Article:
2. Fplvert

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    Greetings AP4me!

    Phantoms are an amazing piece of technology! A huge step for you and me from the fixed wing era!

    There is no reason for you not to take your time getting used to trusting yourself and the bird. Once you gain confidence, you'll find less stress and worry about flying.

    Your P3A has a lot of safety features built into it like Glonass and US satellites to know where it is, and show you on the map.

    Take your time! You're less likely to have a problem than some that are overconfident and get in a hurry.;)
     
  3. GregWV

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    Take your time. Go to a large open area and practice, your confidence will come with stick time. Remember to have fun!
     
  4. DaveB68

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    Im the same, took my new P3A out on Friday and it was a bit breezy, so called it a day after 10 mins, didnt go higher than 20ft :) Still windy here so will wait it out before trying again. I'm pretty sure the bird would have been fine but as a newbie I thought it best.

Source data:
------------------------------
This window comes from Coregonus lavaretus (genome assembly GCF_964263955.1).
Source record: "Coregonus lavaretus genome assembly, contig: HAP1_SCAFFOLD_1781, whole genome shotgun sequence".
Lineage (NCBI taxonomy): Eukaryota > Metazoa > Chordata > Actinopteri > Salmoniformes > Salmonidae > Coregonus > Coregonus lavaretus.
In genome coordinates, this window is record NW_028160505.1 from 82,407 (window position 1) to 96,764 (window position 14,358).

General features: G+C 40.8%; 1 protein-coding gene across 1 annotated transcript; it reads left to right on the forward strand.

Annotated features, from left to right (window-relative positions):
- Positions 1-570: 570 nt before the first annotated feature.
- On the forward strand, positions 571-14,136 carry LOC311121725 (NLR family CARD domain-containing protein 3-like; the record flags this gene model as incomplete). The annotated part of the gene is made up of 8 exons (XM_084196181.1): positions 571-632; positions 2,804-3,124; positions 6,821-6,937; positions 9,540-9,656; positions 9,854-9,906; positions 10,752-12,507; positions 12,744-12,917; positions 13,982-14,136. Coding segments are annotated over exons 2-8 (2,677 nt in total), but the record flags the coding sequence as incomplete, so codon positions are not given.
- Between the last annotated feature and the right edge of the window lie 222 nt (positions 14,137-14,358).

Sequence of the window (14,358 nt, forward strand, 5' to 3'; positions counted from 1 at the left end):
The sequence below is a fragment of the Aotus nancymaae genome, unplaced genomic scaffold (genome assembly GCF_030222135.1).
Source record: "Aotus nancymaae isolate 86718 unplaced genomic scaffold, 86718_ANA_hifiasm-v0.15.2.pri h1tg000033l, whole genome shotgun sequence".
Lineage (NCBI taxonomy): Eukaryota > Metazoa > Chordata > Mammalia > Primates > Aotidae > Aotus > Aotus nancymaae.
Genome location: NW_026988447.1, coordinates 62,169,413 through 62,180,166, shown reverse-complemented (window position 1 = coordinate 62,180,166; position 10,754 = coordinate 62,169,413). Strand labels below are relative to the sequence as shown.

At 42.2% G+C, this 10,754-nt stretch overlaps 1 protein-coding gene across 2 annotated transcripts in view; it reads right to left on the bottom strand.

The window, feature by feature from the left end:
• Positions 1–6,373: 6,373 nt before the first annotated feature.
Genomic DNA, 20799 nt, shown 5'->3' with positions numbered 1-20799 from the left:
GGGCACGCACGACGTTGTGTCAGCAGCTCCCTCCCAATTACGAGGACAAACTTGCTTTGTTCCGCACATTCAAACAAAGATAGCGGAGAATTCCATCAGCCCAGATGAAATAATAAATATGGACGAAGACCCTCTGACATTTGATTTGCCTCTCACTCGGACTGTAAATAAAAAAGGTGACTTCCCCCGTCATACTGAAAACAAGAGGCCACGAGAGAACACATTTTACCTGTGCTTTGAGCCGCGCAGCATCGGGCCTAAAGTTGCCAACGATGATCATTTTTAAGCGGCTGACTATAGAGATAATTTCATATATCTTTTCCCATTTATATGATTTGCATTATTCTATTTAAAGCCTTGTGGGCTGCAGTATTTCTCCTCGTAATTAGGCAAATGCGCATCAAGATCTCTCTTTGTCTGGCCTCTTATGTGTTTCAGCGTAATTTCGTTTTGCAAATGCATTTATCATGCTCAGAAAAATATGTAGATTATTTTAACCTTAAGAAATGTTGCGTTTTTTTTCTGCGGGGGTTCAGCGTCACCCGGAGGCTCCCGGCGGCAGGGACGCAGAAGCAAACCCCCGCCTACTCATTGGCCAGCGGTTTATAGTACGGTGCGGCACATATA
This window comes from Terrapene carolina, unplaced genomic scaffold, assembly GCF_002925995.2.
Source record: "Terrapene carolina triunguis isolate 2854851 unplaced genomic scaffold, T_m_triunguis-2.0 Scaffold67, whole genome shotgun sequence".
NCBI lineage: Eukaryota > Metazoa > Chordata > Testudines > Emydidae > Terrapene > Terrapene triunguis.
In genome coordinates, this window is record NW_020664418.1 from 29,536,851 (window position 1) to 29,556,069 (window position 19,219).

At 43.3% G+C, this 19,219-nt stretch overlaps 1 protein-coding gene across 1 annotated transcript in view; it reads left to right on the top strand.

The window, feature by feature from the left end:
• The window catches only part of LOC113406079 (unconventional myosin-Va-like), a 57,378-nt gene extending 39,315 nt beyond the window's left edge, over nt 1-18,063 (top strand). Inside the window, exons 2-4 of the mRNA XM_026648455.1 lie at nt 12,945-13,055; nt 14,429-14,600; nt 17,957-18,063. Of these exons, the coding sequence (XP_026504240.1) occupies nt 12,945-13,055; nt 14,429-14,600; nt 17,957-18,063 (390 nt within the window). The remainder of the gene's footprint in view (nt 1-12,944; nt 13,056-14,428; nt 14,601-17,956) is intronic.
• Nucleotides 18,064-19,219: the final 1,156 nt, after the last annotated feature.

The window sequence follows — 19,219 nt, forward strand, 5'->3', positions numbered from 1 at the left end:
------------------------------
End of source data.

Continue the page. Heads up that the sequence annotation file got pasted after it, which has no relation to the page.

5. Air Ontario

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    Pretty much everyone is spooked at first.

    Lots of responsibility if things get away from you over something or someone.

    Actually, reading and understanding the manual gave me confidence/knowledge to "fix" / "recover" from any event as it happened.

    Then stick time as mentioned above in the wide open spaces gave me confidence in the DJI equipment itself.

    Also utilize all the free info on flying....like UAV forecast, weather reports, learn how to read the wind observing a flag, trees, etc., use rawinsonde reporting from airports near you for winds aloft, NOTAMs and METARs.